In the modern world we are surrounded by sugar, making it almost impossible to consider giving it up. The white stuff is everywhere, in savoury food in supermarkets, yummy cocktails at the bar, and even in ‘healthy’ snacks in ‘wholesome’ shops where it is sneakily labelled (hidden) as ‘agave’ or ‘honey’. The problem is down to our food supply chain, yes, but that is directly linked to demand – we naturally love the stuff! The problem is sugar does not love us back, the more we eat the worse the effects are likely to be and the more we use it as a vice.
This is your chance to separate yourself from the sweet addiction, but to do this, you need a stellar mind set. The great thing to think about before you start out is this: it gets easier. The less fructose you eat, the less you want it – and once you know you can’t have it, you don’t consider it. For example, at the office there are sweets everywhere. Whereas before I would have dived right in, now I just forget they are there as I never consider I will eat them anyway. Crazy huh?! So here are a few gospels to get started with:
- This is not a diet, eat regularly! Just make sure you NEVER snack on sugar, it won’t fill you and you will want more. Eat decent meals with a few snacks, and your blood sugar levels will keep you from craving the sweet stuff.
- Drinking sugar is for dummies. Thankfully alcohol is safe – huzzah!! Wine, beer and spirits are very low fructose, so we are not dummies for drinking that (just be careful of those mixers!). Stay away from soft drinks and fruit juice, the sugar is a direct liquid hit to the body = crazy rapid fat stores.
- To start with (sadly) don’t do any of my fructose–free baking. You need to train your taste buds away from sweetness, and also your mind. When I first started I did 8 weeks cold turkey, which I know is a long time but helps you change your approach to food and things start tasting better. I would recommend at least 2 weeks without any sweet tasting food, then bake away!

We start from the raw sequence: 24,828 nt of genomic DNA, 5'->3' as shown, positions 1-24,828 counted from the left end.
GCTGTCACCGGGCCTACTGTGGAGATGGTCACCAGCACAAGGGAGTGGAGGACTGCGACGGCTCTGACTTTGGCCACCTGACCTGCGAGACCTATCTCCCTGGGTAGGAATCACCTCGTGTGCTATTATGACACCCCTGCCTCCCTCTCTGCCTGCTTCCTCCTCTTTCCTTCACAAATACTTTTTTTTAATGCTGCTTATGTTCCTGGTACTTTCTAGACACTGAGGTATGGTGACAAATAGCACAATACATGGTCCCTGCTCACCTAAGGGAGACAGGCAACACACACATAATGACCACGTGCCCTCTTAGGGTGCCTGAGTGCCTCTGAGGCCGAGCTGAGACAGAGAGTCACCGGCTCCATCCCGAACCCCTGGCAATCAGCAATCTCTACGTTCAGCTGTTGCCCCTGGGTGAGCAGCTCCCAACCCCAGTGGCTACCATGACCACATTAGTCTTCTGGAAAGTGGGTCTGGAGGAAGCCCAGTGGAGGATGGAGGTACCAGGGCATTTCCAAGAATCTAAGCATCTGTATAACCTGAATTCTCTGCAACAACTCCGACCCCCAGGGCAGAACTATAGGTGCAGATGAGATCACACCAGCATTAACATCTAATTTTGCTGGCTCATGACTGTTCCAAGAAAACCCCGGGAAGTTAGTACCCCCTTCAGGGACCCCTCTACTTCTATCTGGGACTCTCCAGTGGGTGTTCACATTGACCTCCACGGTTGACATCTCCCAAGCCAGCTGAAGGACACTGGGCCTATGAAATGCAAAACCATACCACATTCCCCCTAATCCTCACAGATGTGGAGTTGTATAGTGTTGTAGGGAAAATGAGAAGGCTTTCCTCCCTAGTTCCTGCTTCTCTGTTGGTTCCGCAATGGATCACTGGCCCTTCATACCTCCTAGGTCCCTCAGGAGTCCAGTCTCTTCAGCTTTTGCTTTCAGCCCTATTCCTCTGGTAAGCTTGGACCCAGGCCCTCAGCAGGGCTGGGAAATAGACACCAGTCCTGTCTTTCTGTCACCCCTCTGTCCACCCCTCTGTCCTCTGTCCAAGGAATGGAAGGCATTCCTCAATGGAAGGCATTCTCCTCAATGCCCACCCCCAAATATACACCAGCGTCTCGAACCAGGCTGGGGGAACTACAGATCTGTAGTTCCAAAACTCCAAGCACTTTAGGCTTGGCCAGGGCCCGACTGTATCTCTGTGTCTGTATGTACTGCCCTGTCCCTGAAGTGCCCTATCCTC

- Read those labels. They are there for a reason. Ideally you are looking for under 6g sugar per 100g (this is under ‘Carbohydrates’, ‘of which sugars’…). Also beware of devious marketing people, the ‘healthy’ food advertised as having ‘naturally occurring sugars’ really means ‘super high in fructose’. Also be weary of Low GI foods, often these are full of fructose as the sugar is invisible to our pancreas, hence the lack of insulin response.
- Be careful at Brekkie. This is the hardest meal without sugar. Cereal is a particularly sneaky one, even the ‘healthy’ wholegrain products contain oodles of sugar, and don’t even go there with granola… Also don’t be fooled by honey in your porridge – its just as bad as the white stuff. Some good options are wholemeal toast, nut butters, eggs, bacon, and porridge with berries.
- Fill up on the good foods and always go wholegrain. Just ‘crowd’ out the sweet stuff, and try and get as much goodness in as possible. And when food is nearest its whole form the less processed sugar it will contain. The caveat to this is fruit, of course have some, but I tend to limit to 2 pieces a day… you really don’t need more.
- Certain foods help you kick the addiction. Have you noticed my obsession with coconut? It really is your friend when you want to give sugar the boot as it is naturally sweet and regulates blood sugar beautifully. The same goes for cinnamon, cocoa, cheese, eggs and milk (I drink gallons of the stuff!)
- Be realistic. Heck if someone has bought in cake to work, and its home made, and its chocolate, and its Monday morning, and… well sometimes its okay to give a little. Don’t be a complete bore, just know your limits and think of the bigger picture. Plus when you do slip or have the occasional treat, don’t beat yourself up, just dust off those shoulders and get back on the bandwagon!
- Treat yourself in other ways. Go for a walk with a friend, grab a latte, do your favourite gym class, buy yourself a magazine, just sit and breath. Food does not have to be your only reward, and it is best to move away from this kind of thinking.